• Post-surgical rehabilitation

If you want to learn more about all the health conditions PTAs treat, check out our list of the 20 most common conditions treated by physical therapist assistants.

While PTAs aren’t expected to know everything about every medical condition they encounter, they should be aware of how different diagnoses can affect physical therapy treatment. Understanding the physiology behind treatments and techniques helps physical therapist assistants perform their duties more effectively and empowers them to speak up if something seems out of place.

6. Proper Body Mechanics and Patient Handling

Physical therapy is a hands-on career, and taking the proper precautions can protect both patients and providers. Minimizing fall or injury risk for patients is paramount, especially for vulnerable or less mobile patients. A momentary lapse in focus or judgment can lead to a preventable setback in someone’s recovery, so patient safety is always a top priority.

At the same time, it’s essential to prevent injuries among PTAs who often spend much of the day pushing, lifting, bending, or squatting—sometimes all at the same time. Building good habits and body mechanics is its own skill for physical therapist assistants. Regular exercise and stretching outside of work can mitigate some of the physical demands of the job. It’s just as important to be aware of off-balance lifts and repetitive motions that can lead to overuse injuries.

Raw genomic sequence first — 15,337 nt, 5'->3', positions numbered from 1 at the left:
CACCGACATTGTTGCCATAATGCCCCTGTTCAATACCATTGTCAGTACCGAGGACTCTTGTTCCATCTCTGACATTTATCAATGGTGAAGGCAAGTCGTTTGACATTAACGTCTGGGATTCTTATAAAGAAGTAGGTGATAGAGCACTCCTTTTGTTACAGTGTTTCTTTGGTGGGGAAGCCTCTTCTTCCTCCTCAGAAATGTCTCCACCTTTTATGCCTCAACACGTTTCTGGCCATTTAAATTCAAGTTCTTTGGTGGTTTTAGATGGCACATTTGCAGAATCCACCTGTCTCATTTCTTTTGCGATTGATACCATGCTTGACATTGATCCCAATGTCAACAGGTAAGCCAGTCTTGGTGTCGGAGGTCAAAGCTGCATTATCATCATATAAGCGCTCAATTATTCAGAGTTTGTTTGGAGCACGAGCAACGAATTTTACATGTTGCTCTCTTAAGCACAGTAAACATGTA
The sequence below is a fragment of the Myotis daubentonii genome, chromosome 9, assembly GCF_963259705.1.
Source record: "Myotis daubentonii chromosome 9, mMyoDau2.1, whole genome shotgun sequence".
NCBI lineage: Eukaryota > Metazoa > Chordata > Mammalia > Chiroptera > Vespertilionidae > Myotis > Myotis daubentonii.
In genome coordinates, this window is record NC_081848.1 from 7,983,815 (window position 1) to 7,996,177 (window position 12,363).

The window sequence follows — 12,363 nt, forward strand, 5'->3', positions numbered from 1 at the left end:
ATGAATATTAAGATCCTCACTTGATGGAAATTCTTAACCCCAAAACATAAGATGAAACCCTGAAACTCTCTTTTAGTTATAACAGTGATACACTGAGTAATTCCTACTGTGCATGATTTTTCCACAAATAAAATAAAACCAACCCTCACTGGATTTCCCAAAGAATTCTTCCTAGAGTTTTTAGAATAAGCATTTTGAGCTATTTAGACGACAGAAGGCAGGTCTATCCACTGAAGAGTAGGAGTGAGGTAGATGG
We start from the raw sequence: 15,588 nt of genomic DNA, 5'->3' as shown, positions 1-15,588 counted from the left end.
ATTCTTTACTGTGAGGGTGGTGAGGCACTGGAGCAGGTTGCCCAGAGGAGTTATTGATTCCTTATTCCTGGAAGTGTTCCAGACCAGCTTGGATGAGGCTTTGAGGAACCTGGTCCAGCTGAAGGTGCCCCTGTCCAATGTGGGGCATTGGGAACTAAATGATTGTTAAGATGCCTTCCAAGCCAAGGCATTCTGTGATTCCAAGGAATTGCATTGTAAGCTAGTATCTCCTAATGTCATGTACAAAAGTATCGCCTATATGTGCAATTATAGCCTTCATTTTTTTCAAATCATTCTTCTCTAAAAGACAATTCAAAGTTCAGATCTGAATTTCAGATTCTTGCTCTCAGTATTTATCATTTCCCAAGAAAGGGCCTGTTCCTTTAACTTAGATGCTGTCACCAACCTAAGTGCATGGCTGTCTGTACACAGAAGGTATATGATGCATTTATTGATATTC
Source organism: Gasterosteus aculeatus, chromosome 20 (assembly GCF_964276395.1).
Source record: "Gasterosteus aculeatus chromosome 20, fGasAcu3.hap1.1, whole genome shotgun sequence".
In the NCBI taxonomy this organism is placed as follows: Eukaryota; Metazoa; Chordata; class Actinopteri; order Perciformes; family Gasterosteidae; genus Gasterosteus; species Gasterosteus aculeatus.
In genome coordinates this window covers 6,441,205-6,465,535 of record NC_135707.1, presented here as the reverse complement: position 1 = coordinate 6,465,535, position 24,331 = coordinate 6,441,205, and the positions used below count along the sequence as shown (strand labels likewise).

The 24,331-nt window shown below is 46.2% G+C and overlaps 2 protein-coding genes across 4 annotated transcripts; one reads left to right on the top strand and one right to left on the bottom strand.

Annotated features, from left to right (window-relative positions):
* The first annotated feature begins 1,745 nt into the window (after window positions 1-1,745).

To avoid accidents and stay healthy at work, physical therapist assistants should familiarize themselves with tools like mechanical lifts and sliding boards for moving patients safely. Take things slowly, be aware of your patients and your own body, and avoid heavy lifts from awkward positions. And when in doubt, always ask for help!

Close up of a tablet that says medical record

7. Documentation and Record-Keeping

Healthcare environments can be complex, and proper documentation of any patient’s treatment and progress is a critical component of their recovery. At larger clinics, it’s common for patients to work with different providers on two consecutive visits. Accurate record-keeping is essential for optimizing a patient’s treatment plan over time, and for ensuring continuity of care between different providers.